"Only you. I didn't know who else I could trust."

Jane looked down into her empty glass to avoid looking at Maura. Thunder filled the silence, along with the steady patter of rain against the apartment windows. She saw that Maura had still only taken a small sip of her drink, so she plucked the glass from Maura's fingers and downed it as well. She ran her tongue over her lips and said, "Sorry. I'll pour you another." Maura smiled and looked away, stifling a laugh with her fist. "What? What is it?"

"Sahry, Ah'll pah you anothah." Maura waved off her laughter. "I'm sorry. I just, I noticed that your accent always gets a lot worse when you're alone with me."

"Yeah, well, maybe I just let down my guard around you. Maybe a little too much." Jane kept her eyes on Maura until she turned and met her gaze. Maura's smile faded when she saw the emotion in Jane's eyes, and Jane finally looked away to pour herself another drink. Maura put a hand on Jane's wrist to keep her from pouring, and Jane gently pulled it away from her. "Don't."


"Maura, I'm beggin' you, don't humor me."

They were standing uncomfortably close, Maura brushing against Jane's side. She put her hand on Jane's cheek, stroking the soft skin until Jane turned to face her. Jane kept her eyes closed, but opened her mouth to press a kiss against the heel of Maura's hand. Maura brought her other hand up as Jane turned. Her fingers pushed up into Jane's hair and pulled her closer. Their lips touched, and Jane tried to pull out of Maura's grip with a groan of despair. Maura shushed her, kissed her again, and held the kiss until Jane began to respond.

Jane kept her hands at her side, curling them into fists to fight the urge to embrace Maura. It was bad enough that Maura had pushed her lips apart, that their tongues were lightly dancing, but to embrace her was to make it real. She furrowed her brow, eyes closed, as if she was trying to fight off a headache as Maura pressed closer to her.

Jane regretted that she wasn't fully dressed, that she could feel the softness of Maura's robe through her undershirt. She focused on the feel of Maura's lips, soft and tasting slightly of ozone from the rain. Something shifted in Jane's brain; perhaps the kiss had just gone on long enough for her to make the leap or maybe she just decided on her own to give in. Maybe it was the way Maura moaned in such abject pleasure that made her realize it was okay. Whatever the reason, Jane stopped fighting. She brought her hands up and wrapped them around Maura, pressing forward until Maura's back was against the icebox. Their kiss became hungry and frantic, and Maura grabbed handfuls of Jane's hair as she bent one leg against Jane's hip.

Jane slid her hand down to the curve of Maura's ass, pushing the robe away and touching warm, bare flesh with a groan of pleasure. How many nights had she stroked her own thigh and pretended it was Maura's, or ran her tongue along her finger and told herself that it was Maura she was tasting?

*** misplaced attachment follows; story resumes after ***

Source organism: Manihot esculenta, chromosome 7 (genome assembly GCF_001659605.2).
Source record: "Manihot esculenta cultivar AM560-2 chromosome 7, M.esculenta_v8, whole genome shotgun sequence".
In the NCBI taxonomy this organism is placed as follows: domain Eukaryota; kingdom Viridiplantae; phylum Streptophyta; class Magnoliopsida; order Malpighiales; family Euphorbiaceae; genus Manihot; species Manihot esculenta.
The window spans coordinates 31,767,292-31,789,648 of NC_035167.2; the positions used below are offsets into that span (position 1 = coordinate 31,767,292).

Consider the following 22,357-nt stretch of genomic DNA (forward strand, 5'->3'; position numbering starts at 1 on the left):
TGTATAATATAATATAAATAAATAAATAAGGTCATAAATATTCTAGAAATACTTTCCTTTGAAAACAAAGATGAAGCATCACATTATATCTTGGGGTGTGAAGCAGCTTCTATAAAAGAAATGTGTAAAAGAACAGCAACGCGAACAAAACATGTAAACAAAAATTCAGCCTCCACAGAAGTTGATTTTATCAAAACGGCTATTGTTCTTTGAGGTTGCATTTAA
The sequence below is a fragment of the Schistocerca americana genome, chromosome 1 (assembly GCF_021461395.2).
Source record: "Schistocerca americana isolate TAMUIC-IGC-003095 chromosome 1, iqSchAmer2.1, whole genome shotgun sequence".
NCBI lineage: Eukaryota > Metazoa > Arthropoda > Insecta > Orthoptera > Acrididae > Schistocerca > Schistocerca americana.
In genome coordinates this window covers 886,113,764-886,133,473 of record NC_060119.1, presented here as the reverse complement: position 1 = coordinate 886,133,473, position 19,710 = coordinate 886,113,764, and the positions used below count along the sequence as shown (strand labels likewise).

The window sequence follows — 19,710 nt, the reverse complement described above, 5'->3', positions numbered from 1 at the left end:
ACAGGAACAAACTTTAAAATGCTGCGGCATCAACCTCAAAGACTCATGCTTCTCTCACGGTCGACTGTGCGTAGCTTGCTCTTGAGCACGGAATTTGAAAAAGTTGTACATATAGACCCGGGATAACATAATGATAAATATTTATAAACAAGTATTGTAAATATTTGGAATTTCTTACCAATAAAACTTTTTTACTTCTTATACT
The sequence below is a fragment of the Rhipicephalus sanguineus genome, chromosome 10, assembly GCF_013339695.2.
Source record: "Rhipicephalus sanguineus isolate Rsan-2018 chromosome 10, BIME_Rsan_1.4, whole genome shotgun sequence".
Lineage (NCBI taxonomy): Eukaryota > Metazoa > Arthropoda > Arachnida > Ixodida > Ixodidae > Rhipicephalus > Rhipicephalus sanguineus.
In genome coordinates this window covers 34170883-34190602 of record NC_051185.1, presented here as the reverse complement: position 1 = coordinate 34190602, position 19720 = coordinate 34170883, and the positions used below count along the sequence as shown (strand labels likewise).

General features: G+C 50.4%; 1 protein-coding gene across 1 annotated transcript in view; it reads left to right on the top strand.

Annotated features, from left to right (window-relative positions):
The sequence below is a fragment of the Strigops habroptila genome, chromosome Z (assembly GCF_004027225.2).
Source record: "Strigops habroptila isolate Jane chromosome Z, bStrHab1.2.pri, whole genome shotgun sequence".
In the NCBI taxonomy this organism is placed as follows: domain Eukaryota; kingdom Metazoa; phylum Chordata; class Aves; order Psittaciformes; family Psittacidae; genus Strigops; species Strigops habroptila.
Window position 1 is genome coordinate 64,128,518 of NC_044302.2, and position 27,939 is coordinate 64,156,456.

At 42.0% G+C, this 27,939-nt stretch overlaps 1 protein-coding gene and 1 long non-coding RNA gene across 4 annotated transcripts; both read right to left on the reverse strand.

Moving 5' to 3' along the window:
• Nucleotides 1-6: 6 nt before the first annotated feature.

Their lips came apart for only seconds, always quickly resuming contact. Jane stroked Maura's hair, her heart pounding as she struggled to catch her breath. It felt like something was pressing against her stomach, just below her ribs, making it hard to draw a full breath. She dropped her free hand to Maura's other thigh and lifted her, sitting Maura on the counter before dropping her lips to Maura's chest.

She opened the robe to discover the lacy top of Maura's slip and the curve of her chest. She couldn't resist the urge to drop her head, kissing and licking along the upper slope of Maura's breasts as she stroked the sides of Maura's legs with both hands. Maura reached up to press one hand against the wall, leaning back as her other hand slid under the collar of Jane's shirt to stroke the back of her neck under her hair.

Jane used Maura's quiet encouragement to go farther, pushing the robe off her shoulders and then brushing down the straps of her undergarment. The material sagged and Jane peeled it down with her teeth to expose Maura's breasts. She ran her bottom lip along the inside curve of Maura's left breast, feeling her heartbeat, and then gently kissed the nipple until it hardened against her tongue. She circled it and then moved to the other nipple, sucking while her other hand cupped Maura's breast.

Maura suddenly started pulling at Jane's shirt, and Jane sat up so her shirt and undershirt could both be pulled off. She kissed Maura's lips as Maura reached back, wrapping around the outside of Jane's arms to undo the hooks of her brassiere. Jane broke the kiss and pressed her face against Maura's throat, opening her mouth to sweep her tongue over Maura's skin as the bra was pulled away and dropped.